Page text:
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Dhyana or Meditation In Hindu Tradition




 

by Jayaram V

This essays explores the practice of dhyana or meditation in Hinduism, from a historical perspective, based on the Hindu scriptures such as the Veda Samhitas, the Upanishads, the Bhagavadgita and the Tantra shastras, with a brief analysis of meditation practices of Jainism and Buddhism

The purpose of meditation or dhyana is to become consciously aware of or investigate into one's own mind and body to know oneself. It is essentially an exclusive as well as an inclusive process, in  which one withdraws one's mind and senses from the distractions of the world and contemplates upon a chosen object or idea with concentration. It is focused thinking with or without the exercise of individual will, in which the mind and the body has to be brought together to function as one harmonious whole. With the  help of meditation we can overcome our mental blocks, negative thinking, debilitating fears, stress and anxiety by knowing their cause and dealing with them. In dhyana we gain insightful awareness whereby we can control over our responses and reactions. Through its regular practice, we come to understand the nature of things, the impermanence of our corporeal existence, the fluctuations of our minds, the source of our own suffering and its possible resolution. The difference between meditation and contemplation is mostly academic. According to, some meditation is an insightful  observation and contemplation a concentrated reflection, with detachment being the common factor between the two. In this essay both the words are used interchangeably to convey the same meaning as dhayna.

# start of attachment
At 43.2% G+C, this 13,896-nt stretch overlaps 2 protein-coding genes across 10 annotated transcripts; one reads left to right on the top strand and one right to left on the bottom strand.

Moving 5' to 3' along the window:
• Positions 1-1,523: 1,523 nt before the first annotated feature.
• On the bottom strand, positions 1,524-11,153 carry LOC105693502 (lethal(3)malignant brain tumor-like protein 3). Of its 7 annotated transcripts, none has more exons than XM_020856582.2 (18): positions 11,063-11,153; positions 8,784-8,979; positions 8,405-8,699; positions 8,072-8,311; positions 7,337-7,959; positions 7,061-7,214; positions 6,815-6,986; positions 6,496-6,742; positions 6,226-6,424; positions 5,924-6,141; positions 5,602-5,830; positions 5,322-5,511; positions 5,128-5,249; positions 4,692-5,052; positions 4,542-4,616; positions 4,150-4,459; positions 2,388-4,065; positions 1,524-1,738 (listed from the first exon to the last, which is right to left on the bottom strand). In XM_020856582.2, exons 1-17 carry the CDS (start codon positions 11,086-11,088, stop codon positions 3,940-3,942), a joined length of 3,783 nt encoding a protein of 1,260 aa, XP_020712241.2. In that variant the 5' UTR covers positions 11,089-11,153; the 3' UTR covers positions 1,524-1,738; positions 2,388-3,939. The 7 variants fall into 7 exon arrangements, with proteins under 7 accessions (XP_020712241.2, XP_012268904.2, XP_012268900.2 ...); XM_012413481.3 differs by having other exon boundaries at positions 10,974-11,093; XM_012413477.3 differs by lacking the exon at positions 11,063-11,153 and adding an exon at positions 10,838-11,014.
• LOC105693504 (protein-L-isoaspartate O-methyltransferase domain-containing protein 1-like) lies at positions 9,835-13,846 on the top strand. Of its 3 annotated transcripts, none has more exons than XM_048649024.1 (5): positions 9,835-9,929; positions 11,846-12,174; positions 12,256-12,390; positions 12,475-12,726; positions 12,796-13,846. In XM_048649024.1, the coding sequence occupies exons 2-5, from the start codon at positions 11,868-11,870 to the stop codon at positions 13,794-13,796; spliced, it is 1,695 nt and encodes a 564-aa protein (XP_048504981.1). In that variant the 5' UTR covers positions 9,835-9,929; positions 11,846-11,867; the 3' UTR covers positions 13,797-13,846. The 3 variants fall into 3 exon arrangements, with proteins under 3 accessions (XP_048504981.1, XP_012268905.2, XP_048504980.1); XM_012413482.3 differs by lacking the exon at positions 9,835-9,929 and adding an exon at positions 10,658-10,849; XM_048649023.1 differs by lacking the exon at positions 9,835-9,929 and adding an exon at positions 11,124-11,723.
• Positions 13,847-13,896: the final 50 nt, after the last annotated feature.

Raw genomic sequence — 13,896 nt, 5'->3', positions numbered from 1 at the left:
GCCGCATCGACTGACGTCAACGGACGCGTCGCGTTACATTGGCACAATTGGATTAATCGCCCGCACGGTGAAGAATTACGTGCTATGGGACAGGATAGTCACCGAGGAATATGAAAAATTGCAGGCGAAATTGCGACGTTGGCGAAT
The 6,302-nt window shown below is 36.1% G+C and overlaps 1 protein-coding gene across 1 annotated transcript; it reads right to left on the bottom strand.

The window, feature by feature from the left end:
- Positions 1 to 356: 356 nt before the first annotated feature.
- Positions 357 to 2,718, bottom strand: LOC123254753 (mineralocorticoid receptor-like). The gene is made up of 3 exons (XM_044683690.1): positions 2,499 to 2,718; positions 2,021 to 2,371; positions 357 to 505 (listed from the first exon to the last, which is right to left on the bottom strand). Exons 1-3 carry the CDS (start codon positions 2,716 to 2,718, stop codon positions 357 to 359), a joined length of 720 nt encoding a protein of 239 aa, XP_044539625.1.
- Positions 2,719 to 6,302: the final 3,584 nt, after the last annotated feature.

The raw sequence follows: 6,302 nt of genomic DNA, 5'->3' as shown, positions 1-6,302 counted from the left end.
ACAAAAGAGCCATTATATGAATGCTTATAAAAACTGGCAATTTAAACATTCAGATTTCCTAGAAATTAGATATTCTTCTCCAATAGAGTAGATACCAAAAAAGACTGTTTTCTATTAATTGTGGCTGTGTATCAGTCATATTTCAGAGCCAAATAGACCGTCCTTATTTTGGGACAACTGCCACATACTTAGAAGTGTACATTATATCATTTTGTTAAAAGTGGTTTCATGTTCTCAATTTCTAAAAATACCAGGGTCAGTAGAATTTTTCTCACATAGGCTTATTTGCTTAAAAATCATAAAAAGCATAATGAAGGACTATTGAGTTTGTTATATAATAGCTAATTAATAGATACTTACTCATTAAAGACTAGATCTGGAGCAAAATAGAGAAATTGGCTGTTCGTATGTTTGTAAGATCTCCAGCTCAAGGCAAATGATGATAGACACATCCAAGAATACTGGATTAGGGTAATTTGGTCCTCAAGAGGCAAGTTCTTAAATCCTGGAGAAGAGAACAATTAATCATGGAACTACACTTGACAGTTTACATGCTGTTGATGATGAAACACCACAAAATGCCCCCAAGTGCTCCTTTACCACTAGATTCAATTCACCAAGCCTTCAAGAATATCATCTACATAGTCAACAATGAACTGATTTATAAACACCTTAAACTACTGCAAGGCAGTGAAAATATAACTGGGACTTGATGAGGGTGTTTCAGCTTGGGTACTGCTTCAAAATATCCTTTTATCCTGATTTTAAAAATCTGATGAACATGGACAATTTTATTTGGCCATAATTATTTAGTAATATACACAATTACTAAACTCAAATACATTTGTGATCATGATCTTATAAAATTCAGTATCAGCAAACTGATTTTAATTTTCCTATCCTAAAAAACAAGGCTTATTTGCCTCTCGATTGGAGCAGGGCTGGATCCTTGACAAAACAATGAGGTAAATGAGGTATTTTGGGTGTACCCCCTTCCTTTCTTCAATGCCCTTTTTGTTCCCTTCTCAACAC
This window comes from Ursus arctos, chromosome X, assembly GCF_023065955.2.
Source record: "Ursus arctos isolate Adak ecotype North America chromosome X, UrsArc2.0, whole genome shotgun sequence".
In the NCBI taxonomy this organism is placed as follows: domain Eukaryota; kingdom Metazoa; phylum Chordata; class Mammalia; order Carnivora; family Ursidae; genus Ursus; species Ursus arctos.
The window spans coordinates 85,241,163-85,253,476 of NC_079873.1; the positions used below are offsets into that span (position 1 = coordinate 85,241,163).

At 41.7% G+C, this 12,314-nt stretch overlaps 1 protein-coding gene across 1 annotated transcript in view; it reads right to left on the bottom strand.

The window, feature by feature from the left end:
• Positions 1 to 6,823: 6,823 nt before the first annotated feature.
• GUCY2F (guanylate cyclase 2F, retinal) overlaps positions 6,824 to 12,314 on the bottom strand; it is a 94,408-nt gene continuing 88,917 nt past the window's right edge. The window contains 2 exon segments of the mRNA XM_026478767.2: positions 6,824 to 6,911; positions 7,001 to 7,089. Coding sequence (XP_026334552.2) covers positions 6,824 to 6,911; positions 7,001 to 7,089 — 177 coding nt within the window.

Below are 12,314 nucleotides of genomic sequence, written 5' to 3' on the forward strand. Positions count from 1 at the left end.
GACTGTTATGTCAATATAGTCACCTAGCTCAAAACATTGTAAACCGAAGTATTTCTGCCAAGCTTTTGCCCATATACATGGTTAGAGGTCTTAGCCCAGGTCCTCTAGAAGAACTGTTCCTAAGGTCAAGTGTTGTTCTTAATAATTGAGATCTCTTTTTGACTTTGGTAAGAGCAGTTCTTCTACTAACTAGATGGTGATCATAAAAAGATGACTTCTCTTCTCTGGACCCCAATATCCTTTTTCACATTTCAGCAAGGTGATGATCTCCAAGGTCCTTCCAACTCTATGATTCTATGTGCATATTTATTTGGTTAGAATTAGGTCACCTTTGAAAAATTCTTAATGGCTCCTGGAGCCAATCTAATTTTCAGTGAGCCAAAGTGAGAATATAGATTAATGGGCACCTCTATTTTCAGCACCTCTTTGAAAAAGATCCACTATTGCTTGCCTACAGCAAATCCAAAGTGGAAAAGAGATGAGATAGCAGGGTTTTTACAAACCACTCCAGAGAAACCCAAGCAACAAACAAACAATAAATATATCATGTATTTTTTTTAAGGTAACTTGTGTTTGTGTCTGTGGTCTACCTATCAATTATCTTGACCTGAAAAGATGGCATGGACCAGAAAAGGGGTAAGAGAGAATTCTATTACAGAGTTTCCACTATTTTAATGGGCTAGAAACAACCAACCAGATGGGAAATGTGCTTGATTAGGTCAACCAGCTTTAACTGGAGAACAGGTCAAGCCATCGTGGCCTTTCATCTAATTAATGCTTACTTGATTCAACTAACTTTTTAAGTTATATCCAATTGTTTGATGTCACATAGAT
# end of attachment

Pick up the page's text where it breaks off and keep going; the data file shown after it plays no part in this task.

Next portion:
Dhyana is a Sanskrit word. "Dhi" means receptacle or the mind and "yana" means moving or going. Dhyana means journey or movement of the mind. It is a mental activity of the mind (dhi). In Hindu philosophy, the mind (manas) is viewed as a receptacle (dhi) into which thoughts pour back and forth from the universal pool of thought forms. According to Hindu tradition, the human mind has the creative potency of God. You become what you think. You are a sum total of your thoughts and desires, not only of this life but also of your past lives. What you think and desire grows upon you, becomes part of your latent impressions (samskaras) and influence the course of your life here and here after. These samskaras determine the future course of your lives as they accompany you to the next world. All your mental actions are part of your karma as much as any physical action. Even the animals have the ability to evolve into higher being through their mental focus1.